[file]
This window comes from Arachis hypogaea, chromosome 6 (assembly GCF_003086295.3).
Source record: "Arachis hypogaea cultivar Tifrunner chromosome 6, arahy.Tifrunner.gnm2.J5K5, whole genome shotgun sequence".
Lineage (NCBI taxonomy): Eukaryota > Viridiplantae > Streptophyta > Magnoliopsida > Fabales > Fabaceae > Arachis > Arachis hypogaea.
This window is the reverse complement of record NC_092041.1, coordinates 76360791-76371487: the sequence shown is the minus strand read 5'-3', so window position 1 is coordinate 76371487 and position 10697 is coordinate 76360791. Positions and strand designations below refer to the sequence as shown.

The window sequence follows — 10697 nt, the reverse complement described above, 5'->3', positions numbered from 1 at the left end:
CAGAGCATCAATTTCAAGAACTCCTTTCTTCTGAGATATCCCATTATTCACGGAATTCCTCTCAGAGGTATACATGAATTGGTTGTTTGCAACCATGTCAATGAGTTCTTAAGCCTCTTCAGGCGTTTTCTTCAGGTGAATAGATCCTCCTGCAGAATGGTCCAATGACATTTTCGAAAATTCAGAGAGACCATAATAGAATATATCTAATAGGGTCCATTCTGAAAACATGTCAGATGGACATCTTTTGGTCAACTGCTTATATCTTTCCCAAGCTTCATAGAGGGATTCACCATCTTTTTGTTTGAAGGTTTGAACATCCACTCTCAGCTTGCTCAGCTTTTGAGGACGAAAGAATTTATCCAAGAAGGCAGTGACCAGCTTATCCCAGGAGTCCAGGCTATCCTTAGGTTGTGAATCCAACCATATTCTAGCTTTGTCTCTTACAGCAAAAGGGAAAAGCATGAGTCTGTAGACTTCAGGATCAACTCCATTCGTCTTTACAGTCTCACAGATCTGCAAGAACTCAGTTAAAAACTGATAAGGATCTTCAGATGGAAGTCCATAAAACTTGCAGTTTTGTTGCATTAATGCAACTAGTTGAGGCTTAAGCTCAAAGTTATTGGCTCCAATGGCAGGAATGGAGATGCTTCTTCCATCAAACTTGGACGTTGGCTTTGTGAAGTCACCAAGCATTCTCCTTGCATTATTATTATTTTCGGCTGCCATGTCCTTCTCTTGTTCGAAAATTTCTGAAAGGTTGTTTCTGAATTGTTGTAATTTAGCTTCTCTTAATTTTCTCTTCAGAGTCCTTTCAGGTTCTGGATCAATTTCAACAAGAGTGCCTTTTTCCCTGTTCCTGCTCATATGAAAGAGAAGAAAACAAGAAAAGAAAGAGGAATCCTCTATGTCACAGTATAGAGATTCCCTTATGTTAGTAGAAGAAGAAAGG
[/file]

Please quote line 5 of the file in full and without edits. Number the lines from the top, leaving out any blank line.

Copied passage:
The window sequence follows — 10697 nt, the reverse complement described above, 5'->3', positions numbered from 1 at the left end: